Thoughts on this horse? - The Horse Forum
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post #1 of 303 Old 04-21-2016, 10:31 AM Thread Starter
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Thoughts on this horse?

I said I wouldn't get a second horse until our barn is finished but.... this ad popped up. Have responded to it and I see potential in this horse.

For those who don't know, we own a 16 yr old Arab who is highly trained and has a lovely temperament, but can be a little forward for my daughter, especially at the canter. He is also spooky on trails, though we're hoping that will improve with time. We want to get a second horse which will be primarily a companion horse for Harley and a safe trail horse for beginners. This horse would not have to be a polished horse with a lot of buttons, just rock-solid on the trails. And because the horses will kept on our property, it needs to have a good, quiet temperament. We are working with a coach so if need be, we can work on some things, but I'd like to have a good, bombproof horse that my daughter can canter on and that can hopefully have a calming influence on our hot-headed Harley.

Here is a link to the ad: French Canadian/Morgan horse | horses, ponies for sale | Annapolis Valley | Kijiji

This mare is about 5 hours away in another province, but she's so cheap that I don't mind trailering her here. She's older, but that's fine with me too. Owner says she's perfect on trails and people she rides with are always asking her to lead because she never spooks or hesitates to go through anything. She says she puts her 4 year old on her to go trail riding and doesn't worry at all.

She also sent me a video of her canter which I can't attach here... but it's a lovely, slow canter. A little kid is riding her and her feet aren't even in the stirrups. Appears healthy, and is an easy keeper.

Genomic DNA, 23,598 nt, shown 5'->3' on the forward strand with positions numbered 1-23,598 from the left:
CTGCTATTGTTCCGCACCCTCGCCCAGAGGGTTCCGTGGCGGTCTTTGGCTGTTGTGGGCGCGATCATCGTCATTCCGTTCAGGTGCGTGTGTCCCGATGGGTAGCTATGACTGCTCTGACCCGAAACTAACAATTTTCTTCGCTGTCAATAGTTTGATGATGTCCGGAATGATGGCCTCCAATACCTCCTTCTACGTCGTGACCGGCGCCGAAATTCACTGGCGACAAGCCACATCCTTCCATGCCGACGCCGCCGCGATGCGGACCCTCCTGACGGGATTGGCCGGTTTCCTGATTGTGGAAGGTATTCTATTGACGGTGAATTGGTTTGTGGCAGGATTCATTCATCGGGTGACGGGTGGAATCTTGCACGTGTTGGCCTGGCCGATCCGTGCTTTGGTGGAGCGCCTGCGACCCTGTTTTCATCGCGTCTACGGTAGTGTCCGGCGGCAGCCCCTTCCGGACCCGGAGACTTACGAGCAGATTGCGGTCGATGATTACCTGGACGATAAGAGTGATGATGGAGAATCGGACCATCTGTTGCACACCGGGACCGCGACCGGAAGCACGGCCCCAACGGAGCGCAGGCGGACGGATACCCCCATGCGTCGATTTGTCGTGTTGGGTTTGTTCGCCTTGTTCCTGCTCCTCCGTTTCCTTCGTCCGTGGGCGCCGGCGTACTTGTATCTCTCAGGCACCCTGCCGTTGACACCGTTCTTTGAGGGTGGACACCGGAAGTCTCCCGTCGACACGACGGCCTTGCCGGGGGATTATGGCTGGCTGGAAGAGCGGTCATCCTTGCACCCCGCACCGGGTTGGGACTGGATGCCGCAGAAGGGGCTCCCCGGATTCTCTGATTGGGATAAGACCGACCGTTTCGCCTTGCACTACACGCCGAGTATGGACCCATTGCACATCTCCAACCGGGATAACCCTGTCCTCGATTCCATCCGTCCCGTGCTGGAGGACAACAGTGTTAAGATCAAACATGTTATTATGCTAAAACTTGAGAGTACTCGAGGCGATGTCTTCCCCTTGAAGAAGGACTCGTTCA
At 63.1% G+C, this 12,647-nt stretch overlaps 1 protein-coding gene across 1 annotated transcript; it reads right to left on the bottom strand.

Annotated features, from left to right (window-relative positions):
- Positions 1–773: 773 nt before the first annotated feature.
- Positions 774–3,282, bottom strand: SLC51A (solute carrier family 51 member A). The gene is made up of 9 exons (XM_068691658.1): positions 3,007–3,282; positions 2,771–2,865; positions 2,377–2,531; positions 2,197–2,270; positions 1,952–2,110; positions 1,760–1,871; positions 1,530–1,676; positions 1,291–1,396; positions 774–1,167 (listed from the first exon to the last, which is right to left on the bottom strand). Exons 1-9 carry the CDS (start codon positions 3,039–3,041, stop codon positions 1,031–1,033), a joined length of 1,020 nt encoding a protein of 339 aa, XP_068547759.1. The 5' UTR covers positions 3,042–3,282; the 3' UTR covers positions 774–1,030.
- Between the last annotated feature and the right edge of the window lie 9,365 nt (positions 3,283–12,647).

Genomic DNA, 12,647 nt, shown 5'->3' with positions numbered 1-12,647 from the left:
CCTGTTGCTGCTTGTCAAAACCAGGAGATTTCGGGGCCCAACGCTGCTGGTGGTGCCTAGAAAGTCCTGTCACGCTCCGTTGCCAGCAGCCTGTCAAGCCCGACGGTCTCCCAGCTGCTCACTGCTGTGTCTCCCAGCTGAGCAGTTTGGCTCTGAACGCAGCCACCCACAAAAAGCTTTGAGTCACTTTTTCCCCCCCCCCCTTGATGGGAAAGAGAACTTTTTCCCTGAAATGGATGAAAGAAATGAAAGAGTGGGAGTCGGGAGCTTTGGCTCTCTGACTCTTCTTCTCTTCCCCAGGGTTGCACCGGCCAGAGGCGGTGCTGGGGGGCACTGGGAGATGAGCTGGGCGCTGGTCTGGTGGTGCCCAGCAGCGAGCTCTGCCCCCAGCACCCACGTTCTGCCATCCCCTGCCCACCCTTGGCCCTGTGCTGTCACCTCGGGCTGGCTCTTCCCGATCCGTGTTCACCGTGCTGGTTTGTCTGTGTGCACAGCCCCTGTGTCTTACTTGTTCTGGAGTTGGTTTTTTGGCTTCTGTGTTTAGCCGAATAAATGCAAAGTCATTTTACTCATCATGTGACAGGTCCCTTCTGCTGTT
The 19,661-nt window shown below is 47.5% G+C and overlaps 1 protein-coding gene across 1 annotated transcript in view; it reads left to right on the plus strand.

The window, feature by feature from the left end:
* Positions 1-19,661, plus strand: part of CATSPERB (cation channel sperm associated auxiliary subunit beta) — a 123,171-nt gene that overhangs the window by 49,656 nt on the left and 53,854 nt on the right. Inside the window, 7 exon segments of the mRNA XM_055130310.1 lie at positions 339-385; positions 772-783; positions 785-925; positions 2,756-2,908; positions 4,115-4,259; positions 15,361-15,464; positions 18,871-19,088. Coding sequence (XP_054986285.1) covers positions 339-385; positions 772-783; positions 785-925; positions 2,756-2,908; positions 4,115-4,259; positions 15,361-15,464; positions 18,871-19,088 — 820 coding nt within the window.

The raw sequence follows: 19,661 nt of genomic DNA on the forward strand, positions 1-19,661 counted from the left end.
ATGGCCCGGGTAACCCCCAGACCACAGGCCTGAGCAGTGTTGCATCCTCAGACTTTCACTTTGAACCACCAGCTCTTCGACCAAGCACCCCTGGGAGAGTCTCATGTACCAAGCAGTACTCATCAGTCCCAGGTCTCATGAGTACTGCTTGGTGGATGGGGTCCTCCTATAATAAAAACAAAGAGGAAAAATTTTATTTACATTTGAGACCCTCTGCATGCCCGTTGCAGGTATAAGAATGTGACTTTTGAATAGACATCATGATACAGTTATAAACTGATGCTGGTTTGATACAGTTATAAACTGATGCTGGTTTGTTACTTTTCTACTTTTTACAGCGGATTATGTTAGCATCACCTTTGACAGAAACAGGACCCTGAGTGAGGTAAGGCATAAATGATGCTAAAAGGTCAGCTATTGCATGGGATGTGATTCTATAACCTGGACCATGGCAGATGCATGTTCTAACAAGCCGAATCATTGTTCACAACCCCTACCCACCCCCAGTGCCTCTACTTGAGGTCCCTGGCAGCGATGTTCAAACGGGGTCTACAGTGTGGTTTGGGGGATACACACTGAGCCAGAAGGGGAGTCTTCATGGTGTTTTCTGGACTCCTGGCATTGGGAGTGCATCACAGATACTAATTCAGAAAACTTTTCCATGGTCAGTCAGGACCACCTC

So she is not the prettiest horse, but keep in mind that this time, we are prioritizing level-headedness over looks. Would you drive the five hours to go see her?
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post #2 of 303 Old 04-21-2016, 10:56 AM
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Hmm...those pictures are pretty useless (hello big rolling belly! :)). I'm not sure if they'd be enough for me to want to drive that far. You said you got a video from the seller, so maybe that gave you a better idea of what she looks like.

I am admittedly a devoted Morgan lover and their temperaments make them great family-friendly choices. To generalize, they're easy keepers, have good feet, and are good choices for children and smaller adults because of their smaller size. They are, however, prone to Cushings as the get up into their 20s (I am going through this right now with my own mare)- and sounds like this girl is entering the age where it MIGHT be something you have to manage. But again, these are all generalizations, and you have to look at the individual in front of you.